1. This report provides the first national analysis of the Aimhigher Associates scheme and specifically the background characteristics of those who participated, either as learners or as Associates (mentors). The analysis covers activity during the 2009-10 academic year, the first year the scheme was launched nationally.
2. Understanding learners' characteristics allows assessment of the scheme's success at targeting the young people for whom it was designed: those from backgrounds under-represented in higher education. Understanding Associates' characteristics provides insight into the type of higher education (HE) students who were most likely to become Associates and the kind of HE experience they had.
3. The Aimhigher Associates scheme was delivered as part of the main Aimhigher programme. It supported the aims of the main Aimhigher programme, which were to help ensure that young people from widening participation backgrounds had the opportunity to progress to the full range of available higher education. The Associates scheme began with a pilot year in the academic year 2008-09, and was launched throughout England in the following two years.
4. The scheme employed undergraduates as 'Associates' who delivered a sustained programme of mentoring in schools, colleges and academies to small groups of pupils and one-to-one. They offered information about higher education, and aimed to encourage and increase the motivation of pupils to realise their full educational potential.
5. During 2009-10 just under 16,000 pupils from more than 750 schools, academies and colleges took part in the Aimhigher Associates scheme, and 3,400 HE students from over 120 higher education institutions (HEIs) participated as Associates. That is, roughly one in every 150 13 to 18 year-olds in English schools, and one in every 650 HE students at publicly funded English HEIs, were involved. There were 140,000 exchanges between learners and Associates.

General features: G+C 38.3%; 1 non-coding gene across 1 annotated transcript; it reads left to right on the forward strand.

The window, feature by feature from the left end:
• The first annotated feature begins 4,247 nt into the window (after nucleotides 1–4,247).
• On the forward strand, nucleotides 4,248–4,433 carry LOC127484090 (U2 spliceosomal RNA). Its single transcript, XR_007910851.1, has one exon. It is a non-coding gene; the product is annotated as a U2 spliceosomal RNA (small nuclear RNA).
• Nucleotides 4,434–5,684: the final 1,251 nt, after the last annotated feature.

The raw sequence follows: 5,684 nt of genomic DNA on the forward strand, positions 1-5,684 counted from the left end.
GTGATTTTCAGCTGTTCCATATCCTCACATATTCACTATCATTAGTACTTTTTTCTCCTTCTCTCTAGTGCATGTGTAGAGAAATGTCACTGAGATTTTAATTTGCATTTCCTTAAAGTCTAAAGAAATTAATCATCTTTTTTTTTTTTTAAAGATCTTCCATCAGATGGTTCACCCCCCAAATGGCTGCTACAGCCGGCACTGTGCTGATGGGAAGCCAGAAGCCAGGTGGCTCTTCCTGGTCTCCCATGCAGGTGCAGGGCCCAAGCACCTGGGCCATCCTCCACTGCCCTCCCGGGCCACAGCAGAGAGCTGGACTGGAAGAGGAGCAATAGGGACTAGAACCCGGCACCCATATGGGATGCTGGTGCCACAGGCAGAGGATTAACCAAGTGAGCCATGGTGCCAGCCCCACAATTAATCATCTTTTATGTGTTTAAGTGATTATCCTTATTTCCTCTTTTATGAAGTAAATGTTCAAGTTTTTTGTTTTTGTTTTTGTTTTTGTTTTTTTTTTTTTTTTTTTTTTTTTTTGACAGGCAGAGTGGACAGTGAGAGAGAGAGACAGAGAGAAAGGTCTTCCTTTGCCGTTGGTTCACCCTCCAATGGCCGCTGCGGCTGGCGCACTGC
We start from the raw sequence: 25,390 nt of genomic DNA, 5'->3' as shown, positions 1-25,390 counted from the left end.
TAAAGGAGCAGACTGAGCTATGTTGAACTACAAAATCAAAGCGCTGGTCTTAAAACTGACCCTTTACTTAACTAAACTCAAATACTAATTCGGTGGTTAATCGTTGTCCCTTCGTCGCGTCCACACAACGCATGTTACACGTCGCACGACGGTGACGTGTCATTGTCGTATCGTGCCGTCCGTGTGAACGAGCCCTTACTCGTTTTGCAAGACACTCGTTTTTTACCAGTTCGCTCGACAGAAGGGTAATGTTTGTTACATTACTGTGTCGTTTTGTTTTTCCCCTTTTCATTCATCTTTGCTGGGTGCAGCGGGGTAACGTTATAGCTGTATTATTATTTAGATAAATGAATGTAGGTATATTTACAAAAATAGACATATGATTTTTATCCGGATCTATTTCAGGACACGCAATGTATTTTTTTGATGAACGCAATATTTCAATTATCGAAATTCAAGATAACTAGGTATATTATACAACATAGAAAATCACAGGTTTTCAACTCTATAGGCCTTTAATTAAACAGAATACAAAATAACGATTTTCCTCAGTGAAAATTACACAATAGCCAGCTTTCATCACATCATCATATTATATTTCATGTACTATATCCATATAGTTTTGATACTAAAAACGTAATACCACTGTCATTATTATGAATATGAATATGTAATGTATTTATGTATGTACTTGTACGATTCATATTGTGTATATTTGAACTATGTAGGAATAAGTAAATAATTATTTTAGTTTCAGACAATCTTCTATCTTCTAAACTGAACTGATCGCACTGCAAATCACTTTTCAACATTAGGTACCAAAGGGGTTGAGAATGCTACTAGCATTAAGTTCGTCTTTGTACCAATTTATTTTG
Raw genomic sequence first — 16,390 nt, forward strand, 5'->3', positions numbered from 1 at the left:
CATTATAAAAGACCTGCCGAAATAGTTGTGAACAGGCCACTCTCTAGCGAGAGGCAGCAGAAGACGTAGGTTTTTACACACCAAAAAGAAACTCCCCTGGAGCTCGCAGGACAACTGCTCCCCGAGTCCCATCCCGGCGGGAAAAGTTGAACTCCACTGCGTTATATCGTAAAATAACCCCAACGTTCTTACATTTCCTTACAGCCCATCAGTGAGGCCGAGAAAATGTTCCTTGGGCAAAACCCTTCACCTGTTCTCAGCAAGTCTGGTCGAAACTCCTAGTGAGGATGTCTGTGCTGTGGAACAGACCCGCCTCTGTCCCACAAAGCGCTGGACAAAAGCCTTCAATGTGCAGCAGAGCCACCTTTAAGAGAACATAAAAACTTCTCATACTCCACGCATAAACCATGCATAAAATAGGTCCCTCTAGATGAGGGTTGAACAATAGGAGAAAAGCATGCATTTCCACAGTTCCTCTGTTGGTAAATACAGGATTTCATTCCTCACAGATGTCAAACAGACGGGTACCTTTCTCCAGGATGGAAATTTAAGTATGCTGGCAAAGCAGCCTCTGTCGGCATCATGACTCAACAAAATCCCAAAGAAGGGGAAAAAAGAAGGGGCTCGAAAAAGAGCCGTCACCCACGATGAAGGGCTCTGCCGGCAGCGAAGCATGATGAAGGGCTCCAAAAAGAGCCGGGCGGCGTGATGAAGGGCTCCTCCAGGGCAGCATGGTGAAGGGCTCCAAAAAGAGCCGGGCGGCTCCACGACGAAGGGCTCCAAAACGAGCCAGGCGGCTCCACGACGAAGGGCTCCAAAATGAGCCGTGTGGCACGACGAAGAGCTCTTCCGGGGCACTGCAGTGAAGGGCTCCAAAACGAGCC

6. In 2009-10 the total expenditure in the scheme was £6.66 million, which gives an average cost of £420 per learner, and £50 for every exchange each learner had with an Associate. The average payment made to Associates was around £700.
7. The scheme succeeded in engaging pupils for whom it was intended: those from groups or with backgrounds that are under-represented in HE. Pupils eligible free school meals (FSM), looked after by a local authority, attending schools with high proportions of pupils eligible for FSM or living in the most deprived areas were more likely to participate than their more advantaged counterparts.
8. The scheme focused on pupils with mid to high levels of prior academic attainment measured at Key Stage 3. Among pupils in Year 11, those who were disadvantaged and with low attainment were only slightly more likely to participate than advantaged pupils with similarly low attainment. But disadvantaged pupils with average to high attainment were between five and 12 times more likely to participate than advantaged pupils with equivalent attainment.
9. There were some groups that engaged less than the scheme may have hoped. For example, boys were less likely to participate than girls, and pupils with learning difficulties and disabilities were less likely to participate than those without. However, these patterns vary with prior attainment, and the Associates scheme shows greater equality in participation across these groups than does the Aimhigher summer school programme.
10. The scheme also succeeded in encouraging students across a diverse range of HE provision to become Associates. Most Associates were studying full-time on first degree courses in either their second or third year, but some were postgraduate students, part-time students, or from overseas.
11. Associates did not typically have the same kinds of disadvantaged backgrounds as the learners they helped: there were more Associates from relatively more advantaged backgrounds. However students from disadvantaged backgrounds were more likely to become Associates.
12. No action is required.